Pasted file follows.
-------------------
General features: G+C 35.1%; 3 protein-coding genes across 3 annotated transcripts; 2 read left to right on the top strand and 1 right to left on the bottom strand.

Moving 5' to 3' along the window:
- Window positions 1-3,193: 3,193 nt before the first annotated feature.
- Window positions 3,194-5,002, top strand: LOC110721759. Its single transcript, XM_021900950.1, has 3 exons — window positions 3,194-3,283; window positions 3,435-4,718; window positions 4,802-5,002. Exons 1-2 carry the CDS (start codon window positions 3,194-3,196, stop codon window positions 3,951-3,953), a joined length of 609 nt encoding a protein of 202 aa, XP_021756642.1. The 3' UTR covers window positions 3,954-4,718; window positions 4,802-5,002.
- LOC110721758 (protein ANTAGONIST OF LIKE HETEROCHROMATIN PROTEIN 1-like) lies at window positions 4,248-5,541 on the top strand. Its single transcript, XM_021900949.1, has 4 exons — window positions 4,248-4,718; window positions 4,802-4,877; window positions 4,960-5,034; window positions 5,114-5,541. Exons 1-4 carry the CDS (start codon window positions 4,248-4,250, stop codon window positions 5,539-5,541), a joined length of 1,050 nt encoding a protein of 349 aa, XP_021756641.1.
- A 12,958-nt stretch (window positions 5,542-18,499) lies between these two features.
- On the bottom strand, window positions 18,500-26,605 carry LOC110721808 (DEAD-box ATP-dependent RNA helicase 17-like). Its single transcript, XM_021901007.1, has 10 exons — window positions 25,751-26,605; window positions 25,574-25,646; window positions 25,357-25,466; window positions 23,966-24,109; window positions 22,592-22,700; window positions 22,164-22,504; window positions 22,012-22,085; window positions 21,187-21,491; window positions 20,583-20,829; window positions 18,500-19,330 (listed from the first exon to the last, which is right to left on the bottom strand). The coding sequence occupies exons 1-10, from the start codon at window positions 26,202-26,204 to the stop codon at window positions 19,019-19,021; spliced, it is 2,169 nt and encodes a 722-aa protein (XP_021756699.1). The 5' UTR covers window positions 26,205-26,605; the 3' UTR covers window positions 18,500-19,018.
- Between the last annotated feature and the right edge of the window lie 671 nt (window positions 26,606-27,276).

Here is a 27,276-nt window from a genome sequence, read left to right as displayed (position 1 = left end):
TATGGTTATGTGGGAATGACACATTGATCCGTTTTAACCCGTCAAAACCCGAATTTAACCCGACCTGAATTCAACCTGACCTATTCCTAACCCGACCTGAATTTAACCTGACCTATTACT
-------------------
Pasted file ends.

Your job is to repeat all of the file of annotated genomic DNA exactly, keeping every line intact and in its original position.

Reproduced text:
General features: G+C 35.1%; 3 protein-coding genes across 3 annotated transcripts; 2 read left to right on the top strand and 1 right to left on the bottom strand.

Moving 5' to 3' along the window:
- Window positions 1-3,193: 3,193 nt before the first annotated feature.
- Window positions 3,194-5,002, top strand: LOC110721759. Its single transcript, XM_021900950.1, has 3 exons — window positions 3,194-3,283; window positions 3,435-4,718; window positions 4,802-5,002. Exons 1-2 carry the CDS (start codon window positions 3,194-3,196, stop codon window positions 3,951-3,953), a joined length of 609 nt encoding a protein of 202 aa, XP_021756642.1. The 3' UTR covers window positions 3,954-4,718; window positions 4,802-5,002.
- LOC110721758 (protein ANTAGONIST OF LIKE HETEROCHROMATIN PROTEIN 1-like) lies at window positions 4,248-5,541 on the top strand. Its single transcript, XM_021900949.1, has 4 exons — window positions 4,248-4,718; window positions 4,802-4,877; window positions 4,960-5,034; window positions 5,114-5,541. Exons 1-4 carry the CDS (start codon window positions 4,248-4,250, stop codon window positions 5,539-5,541), a joined length of 1,050 nt encoding a protein of 349 aa, XP_021756641.1.
- A 12,958-nt stretch (window positions 5,542-18,499) lies between these two features.
- On the bottom strand, window positions 18,500-26,605 carry LOC110721808 (DEAD-box ATP-dependent RNA helicase 17-like). Its single transcript, XM_021901007.1, has 10 exons — window positions 25,751-26,605; window positions 25,574-25,646; window positions 25,357-25,466; window positions 23,966-24,109; window positions 22,592-22,700; window positions 22,164-22,504; window positions 22,012-22,085; window positions 21,187-21,491; window positions 20,583-20,829; window positions 18,500-19,330 (listed from the first exon to the last, which is right to left on the bottom strand). The coding sequence occupies exons 1-10, from the start codon at window positions 26,202-26,204 to the stop codon at window positions 19,019-19,021; spliced, it is 2,169 nt and encodes a 722-aa protein (XP_021756699.1). The 5' UTR covers window positions 26,205-26,605; the 3' UTR covers window positions 18,500-19,018.
- Between the last annotated feature and the right edge of the window lie 671 nt (window positions 26,606-27,276).

Here is a 27,276-nt window from a genome sequence, read left to right as displayed (position 1 = left end):
TATGGTTATGTGGGAATGACACATTGATCCGTTTTAACCCGTCAAAACCCGAATTTAACCCGACCTGAATTCAACCTGACCTATTCCTAACCCGACCTGAATTTAACCTGACCTATTACT